Insights into Editorial: Closing the tax bolthole

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Insights into Editorial: Closing the tax bolthole

13 May 2016

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India and Mauritius recently signed a landmark protocol to amend the Double Taxation Avoidance Agreement (DTAA) treaty.

What the protocol says?

The protocol confers India with taxation rights on capital gains arising on the sale of shares acquired on or after April 1, 2017, in a company resident in India. This is effective from financial year 2017-18.

  • The protocol also provides for a ‘limitation of benefit’ clause for the transition period (April 1, 2017 to March 31, 2019), during which the capital gains tax rate will be 50% of the normal rate. This clause also requires companies based in Mauritius to spend at least Rs.27 lakh in the preceding one year to benefit from the tax treaty. There was no such clause earlier.
  • Under the amended treaty, the right to tax capital gains will be available to the country where the income arose. With this, both countries are now moving into a source-based taxation of capital gains from the adopted residence-based taxation methodology for capital gains taxation.


What is DTAA and what was the problem with Mauritius?

DTAAs are bilateral treaties signed between governments to prevent companies from being taxed twice over.

  • Mauritius, and other tax havens, has almost negligible taxes. This was encouraging companies to route their investments in India through “shell” companies (those that exist only on paper) in Mauritius and avoid paying taxes.

What’s good about this treaty?

The treaty amendment brings about a certainty in taxation matters for foreign investors. It reinforces India’s commitment to OECD-BEPS (Base Erosion of Profit Sharing) initiative to stop ‘double non-taxation’ enjoyed by companies.”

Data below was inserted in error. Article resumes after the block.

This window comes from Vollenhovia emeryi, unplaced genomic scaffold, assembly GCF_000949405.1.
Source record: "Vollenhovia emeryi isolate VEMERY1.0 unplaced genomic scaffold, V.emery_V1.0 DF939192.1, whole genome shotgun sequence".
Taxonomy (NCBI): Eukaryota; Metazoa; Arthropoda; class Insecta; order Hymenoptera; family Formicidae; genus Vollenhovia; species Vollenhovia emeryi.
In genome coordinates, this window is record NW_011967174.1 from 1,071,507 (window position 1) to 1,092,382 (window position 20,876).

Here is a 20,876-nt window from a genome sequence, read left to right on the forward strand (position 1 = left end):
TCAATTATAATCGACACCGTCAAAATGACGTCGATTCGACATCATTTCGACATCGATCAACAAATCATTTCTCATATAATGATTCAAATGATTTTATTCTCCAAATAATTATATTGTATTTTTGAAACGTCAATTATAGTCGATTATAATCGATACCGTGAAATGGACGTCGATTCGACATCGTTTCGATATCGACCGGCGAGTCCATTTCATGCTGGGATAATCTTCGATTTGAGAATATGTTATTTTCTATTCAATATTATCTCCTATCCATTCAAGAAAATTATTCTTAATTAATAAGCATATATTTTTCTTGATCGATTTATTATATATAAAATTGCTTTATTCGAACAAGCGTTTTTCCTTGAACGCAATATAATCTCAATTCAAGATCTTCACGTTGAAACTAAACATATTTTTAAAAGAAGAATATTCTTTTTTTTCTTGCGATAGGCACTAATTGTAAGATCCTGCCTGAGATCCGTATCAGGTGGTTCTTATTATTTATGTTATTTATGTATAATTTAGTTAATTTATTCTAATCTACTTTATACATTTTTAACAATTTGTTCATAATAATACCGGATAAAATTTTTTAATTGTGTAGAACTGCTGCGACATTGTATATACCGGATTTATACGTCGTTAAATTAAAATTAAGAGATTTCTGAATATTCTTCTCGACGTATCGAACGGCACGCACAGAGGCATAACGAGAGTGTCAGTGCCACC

• With this, capital gains on shares for Singapore can also now become source-based due to the direct linkage of the Singapore DTAA Clause with the Mauritius DTAA. This would also lead to a surge in investment flow.
  • The move is expected to prevent misuse of the three-decade-old pact from paying taxes, curb round tripping of funds, prevent double non-taxation, streamline investments and lift tax uncertainty.

Negative implications:

  • Singapore and Mauritius, the two most popular jurisdictions for routing investments, would lose their advantage. This is expected to impact funds and companies from the US who used to come through Singapore/Mauritius to avoid double taxation.
  • Many foreign investors will have to redraw their strategies. The incentive to route investments through Mauritius will cease to exist once the new rule kicks-in. This could raise their tax outgo.
  • It could hurt short-term foreign investor inflows into India, particularly from companies whose investment strategies are guided by minimising taxes. This could pull down markets initially.
  • With this, Mauritius will lose its edge as a popular jurisdiction for routing investments into India. Mauritius currently has ‘nil’ tax rate on capital gains.

Why this amendment was necessary?

DTAA had made Mauritius the biggest source of foreign direct investment into India. According to data from the Department of Industrial Policy and Promotion, India received about $93.6 billion of FDI from Mauritius between April 2000 and December 2015. This is 34% of the total FDI inflows into India. Many private equity and venture capital firms also invest in India through funds registered in Mauritius.

  • Mauritius-registered entities account for a fifth of the assets held by foreign portfolio investors in the country and about a third of all FDI received since 2000.
  • People used this route to avoid taxes. This was done through round tripping and treaty shopping.

For a country keen to play a greater role in global decision-making, the move to seal a key route for the round-tripping of capital generated out of tax-dodging enterprises will help boost both revenue and confidence in the rule of law in India. It is beyond doubt that ensuring a level playing field for all international investors, irrespective of domicile, can only serve to enhance India’s attractiveness as an investment destination in the long run.